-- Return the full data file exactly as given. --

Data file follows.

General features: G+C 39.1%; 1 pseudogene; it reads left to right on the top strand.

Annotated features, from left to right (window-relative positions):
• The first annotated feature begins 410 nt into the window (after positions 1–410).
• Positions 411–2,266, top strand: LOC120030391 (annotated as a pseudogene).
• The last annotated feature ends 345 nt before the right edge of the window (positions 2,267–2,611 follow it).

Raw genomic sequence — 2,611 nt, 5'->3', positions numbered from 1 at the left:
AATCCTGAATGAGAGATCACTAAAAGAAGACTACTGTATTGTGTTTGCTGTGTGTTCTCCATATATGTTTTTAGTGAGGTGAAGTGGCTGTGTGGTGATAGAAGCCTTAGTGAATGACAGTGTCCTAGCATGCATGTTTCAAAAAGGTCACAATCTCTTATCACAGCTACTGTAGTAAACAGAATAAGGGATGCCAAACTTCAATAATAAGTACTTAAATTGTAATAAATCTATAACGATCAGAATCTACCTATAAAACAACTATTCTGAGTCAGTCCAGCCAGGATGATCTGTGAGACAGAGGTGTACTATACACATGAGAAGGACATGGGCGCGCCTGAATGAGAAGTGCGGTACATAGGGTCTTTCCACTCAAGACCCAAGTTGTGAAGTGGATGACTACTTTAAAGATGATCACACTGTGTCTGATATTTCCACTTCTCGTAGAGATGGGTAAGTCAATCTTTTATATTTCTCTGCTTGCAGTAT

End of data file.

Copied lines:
General features: G+C 39.1%; 1 pseudogene; it reads left to right on the top strand.

Annotated features, from left to right (window-relative positions):
• The first annotated feature begins 410 nt into the window (after positions 1–410).
• Positions 411–2,266, top strand: LOC120030391 (annotated as a pseudogene).
• The last annotated feature ends 345 nt before the right edge of the window (positions 2,267–2,611 follow it).

Raw genomic sequence — 2,611 nt, 5'->3', positions numbered from 1 at the left:
AATCCTGAATGAGAGATCACTAAAAGAAGACTACTGTATTGTGTTTGCTGTGTGTTCTCCATATATGTTTTTAGTGAGGTGAAGTGGCTGTGTGGTGATAGAAGCCTTAGTGAATGACAGTGTCCTAGCATGCATGTTTCAAAAAGGTCACAATCTCTTATCACAGCTACTGTAGTAAACAGAATAAGGGATGCCAAACTTCAATAATAAGTACTTAAATTGTAATAAATCTATAACGATCAGAATCTACCTATAAAACAACTATTCTGAGTCAGTCCAGCCAGGATGATCTGTGAGACAGAGGTGTACTATACACATGAGAAGGACATGGGCGCGCCTGAATGAGAAGTGCGGTACATAGGGTCTTTCCACTCAAGACCCAAGTTGTGAAGTGGATGACTACTTTAAAGATGATCACACTGTGTCTGATATTTCCACTTCTCGTAGAGATGGGTAAGTCAATCTTTTATATTTCTCTGCTTGCAGTAT